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Ultraverse Revisited: Early House Ads August 1993

ultraverse_revisited

Here are house ads from the third month of the Ultraverse line: August 1993! We have one full-page and one split-page ad for actual Ultraverse titles, one for the "other" group of Malibu titles (that preceded the Ultraverse line), and then the "Ultrafiles" pages which were all the same across the various titles.

ultraverse_ads_firearm

I’m almost certain this ad was the first I saw of the Firearm character. It’s certainly (to me) an "iconic" image–something far too lacking in modern comics! This title would be one featuring a "non-Ultra" dealing with a world of Ultras. Though I recognize James Robinson now by name, the name didn’t stand out whatsoever to me in 1993, where I barely knew creator names.

I like the continued "tag line" nature of text on the ad…this would be right at home on an ’80s/’90s action flick.

ultraverse_ads_hardcase_strangers_prime_04s

This is the first of the house ads to 1. feature multiple titles and 2. be for something other than a #1 issue. I like the use of the single page to show off three titles. Not every issue needs a full page, but seeing the stuff at all puts it or keeps it "on the radar" as well as showing at least part of an image to be on the watch for, in terms of covers.

As with text on other ads, getting a "blurb" about the issues goes a long way in letting one know what to expect, to be "sold" on an issue along with having art from the cover(s).

ultraverse_ads_genesis

Genesis is not Ultraverse, but IS Malibu. I’m nearly certain this ad is what put most of these titles on my mental radar as a kid. To this day, I don’t think I’ve gotten all chapters of this Genesis story arc, but I’ve certainly meant to, and probably have several duplicates by way of getting issues when I’ve seen them in bargain bins.

Though this "line" went away not long after the Ultraverse hit, it’s one that I’ve contemplated digging into as a "finite universe" of issues. Whether I’ve known it in the past or not, I don’t consciously recall details about bringing these titles together as a group vs. the fresh launch of the Ultraverse, but that’s a topic I’ll surely research later for my own curiosity.

ultrafiles_august1993a

Some things never change, and it’s interesting to me to see this "time capsule" bit of having to "pre-order" comics at a local shop to be able to get a copy.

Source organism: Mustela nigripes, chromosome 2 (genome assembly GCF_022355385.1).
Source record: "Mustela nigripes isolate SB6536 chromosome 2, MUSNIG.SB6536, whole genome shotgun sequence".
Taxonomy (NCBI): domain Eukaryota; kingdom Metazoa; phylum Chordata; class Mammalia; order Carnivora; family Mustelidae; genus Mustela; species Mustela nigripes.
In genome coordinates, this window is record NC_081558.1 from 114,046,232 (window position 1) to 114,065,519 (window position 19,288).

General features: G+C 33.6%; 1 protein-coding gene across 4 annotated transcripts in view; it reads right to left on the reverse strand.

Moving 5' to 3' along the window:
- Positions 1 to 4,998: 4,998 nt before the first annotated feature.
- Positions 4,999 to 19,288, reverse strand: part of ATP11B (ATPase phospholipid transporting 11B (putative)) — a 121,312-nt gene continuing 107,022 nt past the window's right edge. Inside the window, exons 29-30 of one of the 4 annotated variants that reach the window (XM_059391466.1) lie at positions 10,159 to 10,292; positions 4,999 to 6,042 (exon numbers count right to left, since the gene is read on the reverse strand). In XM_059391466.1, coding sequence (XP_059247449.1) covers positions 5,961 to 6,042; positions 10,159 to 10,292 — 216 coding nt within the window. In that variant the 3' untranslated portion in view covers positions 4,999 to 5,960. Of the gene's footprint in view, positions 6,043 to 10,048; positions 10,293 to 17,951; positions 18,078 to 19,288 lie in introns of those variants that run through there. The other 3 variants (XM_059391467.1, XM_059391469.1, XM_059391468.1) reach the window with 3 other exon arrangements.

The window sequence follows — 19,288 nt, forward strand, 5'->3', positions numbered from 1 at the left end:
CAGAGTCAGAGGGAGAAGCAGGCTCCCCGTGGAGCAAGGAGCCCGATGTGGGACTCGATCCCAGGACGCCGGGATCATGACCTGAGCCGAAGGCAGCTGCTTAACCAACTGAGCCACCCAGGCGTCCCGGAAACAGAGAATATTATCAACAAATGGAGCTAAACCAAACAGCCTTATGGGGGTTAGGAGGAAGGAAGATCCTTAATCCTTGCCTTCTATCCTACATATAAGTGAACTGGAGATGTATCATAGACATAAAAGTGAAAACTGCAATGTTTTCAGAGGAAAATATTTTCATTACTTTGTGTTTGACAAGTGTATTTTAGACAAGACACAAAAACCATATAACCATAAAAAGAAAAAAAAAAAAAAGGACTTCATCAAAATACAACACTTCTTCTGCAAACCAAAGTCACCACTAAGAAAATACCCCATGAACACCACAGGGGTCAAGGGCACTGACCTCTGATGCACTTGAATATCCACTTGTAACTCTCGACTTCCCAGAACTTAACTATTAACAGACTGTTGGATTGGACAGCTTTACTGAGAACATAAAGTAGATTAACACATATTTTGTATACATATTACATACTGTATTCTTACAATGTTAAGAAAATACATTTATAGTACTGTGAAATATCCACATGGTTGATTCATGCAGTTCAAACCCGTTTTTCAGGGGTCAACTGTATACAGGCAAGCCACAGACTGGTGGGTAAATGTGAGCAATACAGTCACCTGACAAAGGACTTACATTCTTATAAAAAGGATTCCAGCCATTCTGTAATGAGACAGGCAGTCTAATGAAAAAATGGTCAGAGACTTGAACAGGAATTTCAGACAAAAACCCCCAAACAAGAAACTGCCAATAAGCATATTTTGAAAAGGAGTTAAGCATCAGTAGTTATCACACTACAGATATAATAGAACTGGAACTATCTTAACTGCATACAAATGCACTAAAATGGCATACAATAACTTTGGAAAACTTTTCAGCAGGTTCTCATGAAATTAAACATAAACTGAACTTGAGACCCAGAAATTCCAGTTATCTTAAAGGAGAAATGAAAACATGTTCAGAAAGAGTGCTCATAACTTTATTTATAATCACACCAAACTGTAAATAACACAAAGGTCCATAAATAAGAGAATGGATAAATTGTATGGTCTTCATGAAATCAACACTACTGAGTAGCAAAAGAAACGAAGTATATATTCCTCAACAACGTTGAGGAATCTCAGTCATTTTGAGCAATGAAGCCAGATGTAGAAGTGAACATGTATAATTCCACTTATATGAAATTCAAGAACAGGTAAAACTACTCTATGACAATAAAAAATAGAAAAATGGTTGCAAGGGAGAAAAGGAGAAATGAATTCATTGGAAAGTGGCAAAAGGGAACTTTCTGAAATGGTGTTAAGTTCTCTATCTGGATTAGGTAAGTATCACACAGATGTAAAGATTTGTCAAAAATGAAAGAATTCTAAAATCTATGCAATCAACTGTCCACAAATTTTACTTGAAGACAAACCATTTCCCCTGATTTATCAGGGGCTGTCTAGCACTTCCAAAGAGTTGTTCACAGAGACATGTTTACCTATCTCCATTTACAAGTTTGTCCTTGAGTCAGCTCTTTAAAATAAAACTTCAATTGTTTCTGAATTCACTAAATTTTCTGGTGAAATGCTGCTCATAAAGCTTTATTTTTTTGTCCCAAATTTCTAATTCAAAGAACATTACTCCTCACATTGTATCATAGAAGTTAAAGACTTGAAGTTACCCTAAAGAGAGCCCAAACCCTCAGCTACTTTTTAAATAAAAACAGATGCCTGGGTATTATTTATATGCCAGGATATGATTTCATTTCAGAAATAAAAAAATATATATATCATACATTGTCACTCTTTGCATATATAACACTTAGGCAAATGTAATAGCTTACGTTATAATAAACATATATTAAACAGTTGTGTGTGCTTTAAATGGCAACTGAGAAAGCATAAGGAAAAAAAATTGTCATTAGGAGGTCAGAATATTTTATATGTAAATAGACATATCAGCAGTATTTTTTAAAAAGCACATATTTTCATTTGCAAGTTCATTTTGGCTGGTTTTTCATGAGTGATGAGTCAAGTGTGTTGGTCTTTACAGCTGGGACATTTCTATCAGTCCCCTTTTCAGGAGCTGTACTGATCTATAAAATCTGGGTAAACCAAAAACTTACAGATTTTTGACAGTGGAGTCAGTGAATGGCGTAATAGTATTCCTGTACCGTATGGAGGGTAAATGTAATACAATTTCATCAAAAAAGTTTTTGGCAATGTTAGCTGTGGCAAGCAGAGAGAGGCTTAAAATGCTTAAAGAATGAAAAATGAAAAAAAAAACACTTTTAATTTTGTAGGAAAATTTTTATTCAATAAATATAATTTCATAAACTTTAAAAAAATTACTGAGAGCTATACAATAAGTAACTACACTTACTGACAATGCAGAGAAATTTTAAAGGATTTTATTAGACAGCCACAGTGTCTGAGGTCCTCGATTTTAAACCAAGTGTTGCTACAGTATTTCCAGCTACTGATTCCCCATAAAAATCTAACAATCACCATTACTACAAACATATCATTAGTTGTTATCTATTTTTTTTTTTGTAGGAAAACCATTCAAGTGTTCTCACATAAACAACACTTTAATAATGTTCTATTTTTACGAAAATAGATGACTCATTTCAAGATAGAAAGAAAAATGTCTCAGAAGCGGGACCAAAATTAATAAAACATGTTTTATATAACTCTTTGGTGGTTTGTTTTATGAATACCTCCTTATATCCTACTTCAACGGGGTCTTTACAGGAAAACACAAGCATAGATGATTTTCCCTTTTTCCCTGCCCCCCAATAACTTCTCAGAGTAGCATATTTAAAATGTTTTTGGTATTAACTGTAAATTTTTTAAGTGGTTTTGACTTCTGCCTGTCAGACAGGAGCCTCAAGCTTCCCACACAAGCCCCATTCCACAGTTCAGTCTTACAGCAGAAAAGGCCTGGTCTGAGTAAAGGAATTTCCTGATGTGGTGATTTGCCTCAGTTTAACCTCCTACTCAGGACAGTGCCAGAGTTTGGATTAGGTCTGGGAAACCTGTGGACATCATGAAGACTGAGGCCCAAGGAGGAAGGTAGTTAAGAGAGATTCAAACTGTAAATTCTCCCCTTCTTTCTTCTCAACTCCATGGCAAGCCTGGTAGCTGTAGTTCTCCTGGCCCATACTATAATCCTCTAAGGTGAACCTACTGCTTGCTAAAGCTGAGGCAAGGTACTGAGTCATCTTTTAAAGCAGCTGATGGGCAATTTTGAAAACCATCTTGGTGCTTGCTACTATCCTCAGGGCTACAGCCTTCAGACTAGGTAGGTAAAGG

ultrafiles_august1993b

With only six covers displayed across the bottom of these pages, we’re missing the Hardcase cover. Not a huuuuge deal, but I would think with so few titles it could be worked in somewhere.

The "preview" of the Wrath character on this second page is interesting: at first glance I thought it was Marvel‘s Omega Red. I’m sure it’s the hair/color and the red/white color scheme. Also, this is from the ’90s, where many visual designs seemed to feed off each other as ‘trends’ and such.


And here we are–another "month" of Ultraverse books completed! Not many house ads this time around, and I noticed that none of the titles had an ad for The Solution, which also premieres in the September 1993 group with Firearm. I strongly suspect that is part of how I initially missed the title. The ads certainly helped cement the first issue covers as "iconic" for me, and so it’s odd that one title out of 8 or so got "left out."

NEXT WEEK: I’ll begin Month #4 of the Ultraverse with titles released for September 1993!

ultraverse_early_house_ads_august1993_blogtrailer

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Ultraverse Revisited: Early House Ads July 1993

ultraverse_revisited

Here are house ads from the second month of the Ultraverse line: July 1993! We have two with dates, one without…and then the "Ultrafiles" pages which were all the same this month across all five titles.

ultraverse_ads_prototype

I’m pretty sure that this one for Prototype is my favorite of the month’s ads. There’s just something to the design of the armor that I really like, and I swear this scanned image doesn’t do the print version justice…there’s just something I really like about the coloring. And as with many ads for comics, I really, really like the fact that the promo image basically IS the cover of the first issue. This shows us the character, as well as the image to look for to get the actual comic itself!

Helpful as the "text boxes" may have been on the first round of ads, I find the "tagline" format to be more effective here, making the ad more of a poster image than something in a pamphlet.

ultraverse_ads_exiles

Fighting to Save Themselves From Mankind and Mankind From Itself. Another large-font, central sort of tagline for a new title. Exiles gave us another super-team (seemed the Ultraverse was full of those!) and definitely has a very ’90s look from the ad.

ultraverse_ads_rune

Lacking both tagline AND text box, we have this add with some character and the small Rune logo serving almost as a signature, with the large-text format of Barry Windsor-Smith. This also lacked any date. So we had this image of something called Rune, associated with BWS, and based on other ads, one would only assume this was another title or such "coming soon."

Of course, years later, it’s interesting to look back on it, especially knowing that October 1993 became "Rune Month" with a 3-page story-chunk as flipbooks to the month’s issues, that collectively made up the contents to a Rune #0 issue, with coupons to send away for the standalone #0 issue as its own thing. But more on that in posts to come, as the house ads get closer to the ‘event’ itself.

ultrafiles_july1993a

Where text was swapped out for the Ultrafiles pages to make them unique to each title in the June 1993 issues, for July 1993 they seemed to all be exactly the same, and show all 5 titles out for Ultraverse month #2. The first page (above) is the "Ultratorial #2."

ultrafiles_july1993b

…while the second Ultrafiles page has quick quotes from the creators on the two new additions to the line: Freex and Mantra.